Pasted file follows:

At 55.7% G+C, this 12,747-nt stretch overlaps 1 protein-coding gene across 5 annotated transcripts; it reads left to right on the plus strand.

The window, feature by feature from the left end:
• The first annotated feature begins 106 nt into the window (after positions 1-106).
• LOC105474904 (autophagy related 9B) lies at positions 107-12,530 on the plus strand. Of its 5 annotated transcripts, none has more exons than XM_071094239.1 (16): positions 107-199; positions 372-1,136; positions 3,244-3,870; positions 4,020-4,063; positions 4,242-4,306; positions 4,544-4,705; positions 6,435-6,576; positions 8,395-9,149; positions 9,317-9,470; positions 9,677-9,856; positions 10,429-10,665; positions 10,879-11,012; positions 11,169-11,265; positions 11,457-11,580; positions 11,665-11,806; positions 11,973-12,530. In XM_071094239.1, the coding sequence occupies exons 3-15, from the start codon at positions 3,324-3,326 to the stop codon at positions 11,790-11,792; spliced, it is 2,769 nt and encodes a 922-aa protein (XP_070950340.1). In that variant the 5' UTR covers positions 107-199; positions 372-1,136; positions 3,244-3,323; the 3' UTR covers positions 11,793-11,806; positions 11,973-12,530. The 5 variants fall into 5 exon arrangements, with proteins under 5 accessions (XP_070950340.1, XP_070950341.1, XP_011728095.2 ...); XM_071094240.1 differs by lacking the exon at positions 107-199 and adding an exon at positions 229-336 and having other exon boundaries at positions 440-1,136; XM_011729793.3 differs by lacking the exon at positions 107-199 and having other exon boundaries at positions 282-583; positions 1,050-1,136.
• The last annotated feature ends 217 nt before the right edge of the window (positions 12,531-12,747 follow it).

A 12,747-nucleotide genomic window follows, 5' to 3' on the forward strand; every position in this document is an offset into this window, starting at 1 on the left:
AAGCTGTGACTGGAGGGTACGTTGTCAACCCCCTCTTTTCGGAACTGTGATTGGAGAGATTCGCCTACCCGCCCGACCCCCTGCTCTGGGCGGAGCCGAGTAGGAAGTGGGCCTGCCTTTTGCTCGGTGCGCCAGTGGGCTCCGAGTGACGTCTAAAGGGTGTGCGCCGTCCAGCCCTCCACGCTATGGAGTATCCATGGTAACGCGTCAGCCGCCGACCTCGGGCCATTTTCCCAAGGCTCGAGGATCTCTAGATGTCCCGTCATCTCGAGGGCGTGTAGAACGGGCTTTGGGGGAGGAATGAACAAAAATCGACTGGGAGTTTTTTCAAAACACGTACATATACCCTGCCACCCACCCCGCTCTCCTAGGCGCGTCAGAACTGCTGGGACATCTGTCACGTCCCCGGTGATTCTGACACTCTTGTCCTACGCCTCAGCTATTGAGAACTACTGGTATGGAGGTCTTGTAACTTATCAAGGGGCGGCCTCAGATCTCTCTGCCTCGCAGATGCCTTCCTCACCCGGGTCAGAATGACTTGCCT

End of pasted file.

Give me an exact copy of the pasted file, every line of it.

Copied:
At 55.7% G+C, this 12,747-nt stretch overlaps 1 protein-coding gene across 5 annotated transcripts; it reads left to right on the plus strand.

The window, feature by feature from the left end:
• The first annotated feature begins 106 nt into the window (after positions 1-106).
• LOC105474904 (autophagy related 9B) lies at positions 107-12,530 on the plus strand. Of its 5 annotated transcripts, none has more exons than XM_071094239.1 (16): positions 107-199; positions 372-1,136; positions 3,244-3,870; positions 4,020-4,063; positions 4,242-4,306; positions 4,544-4,705; positions 6,435-6,576; positions 8,395-9,149; positions 9,317-9,470; positions 9,677-9,856; positions 10,429-10,665; positions 10,879-11,012; positions 11,169-11,265; positions 11,457-11,580; positions 11,665-11,806; positions 11,973-12,530. In XM_071094239.1, the coding sequence occupies exons 3-15, from the start codon at positions 3,324-3,326 to the stop codon at positions 11,790-11,792; spliced, it is 2,769 nt and encodes a 922-aa protein (XP_070950340.1). In that variant the 5' UTR covers positions 107-199; positions 372-1,136; positions 3,244-3,323; the 3' UTR covers positions 11,793-11,806; positions 11,973-12,530. The 5 variants fall into 5 exon arrangements, with proteins under 5 accessions (XP_070950340.1, XP_070950341.1, XP_011728095.2 ...); XM_071094240.1 differs by lacking the exon at positions 107-199 and adding an exon at positions 229-336 and having other exon boundaries at positions 440-1,136; XM_011729793.3 differs by lacking the exon at positions 107-199 and having other exon boundaries at positions 282-583; positions 1,050-1,136.
• The last annotated feature ends 217 nt before the right edge of the window (positions 12,531-12,747 follow it).

A 12,747-nucleotide genomic window follows, 5' to 3' on the forward strand; every position in this document is an offset into this window, starting at 1 on the left:
AAGCTGTGACTGGAGGGTACGTTGTCAACCCCCTCTTTTCGGAACTGTGATTGGAGAGATTCGCCTACCCGCCCGACCCCCTGCTCTGGGCGGAGCCGAGTAGGAAGTGGGCCTGCCTTTTGCTCGGTGCGCCAGTGGGCTCCGAGTGACGTCTAAAGGGTGTGCGCCGTCCAGCCCTCCACGCTATGGAGTATCCATGGTAACGCGTCAGCCGCCGACCTCGGGCCATTTTCCCAAGGCTCGAGGATCTCTAGATGTCCCGTCATCTCGAGGGCGTGTAGAACGGGCTTTGGGGGAGGAATGAACAAAAATCGACTGGGAGTTTTTTCAAAACACGTACATATACCCTGCCACCCACCCCGCTCTCCTAGGCGCGTCAGAACTGCTGGGACATCTGTCACGTCCCCGGTGATTCTGACACTCTTGTCCTACGCCTCAGCTATTGAGAACTACTGGTATGGAGGTCTTGTAACTTATCAAGGGGCGGCCTCAGATCTCTCTGCCTCGCAGATGCCTTCCTCACCCGGGTCAGAATGACTTGCCT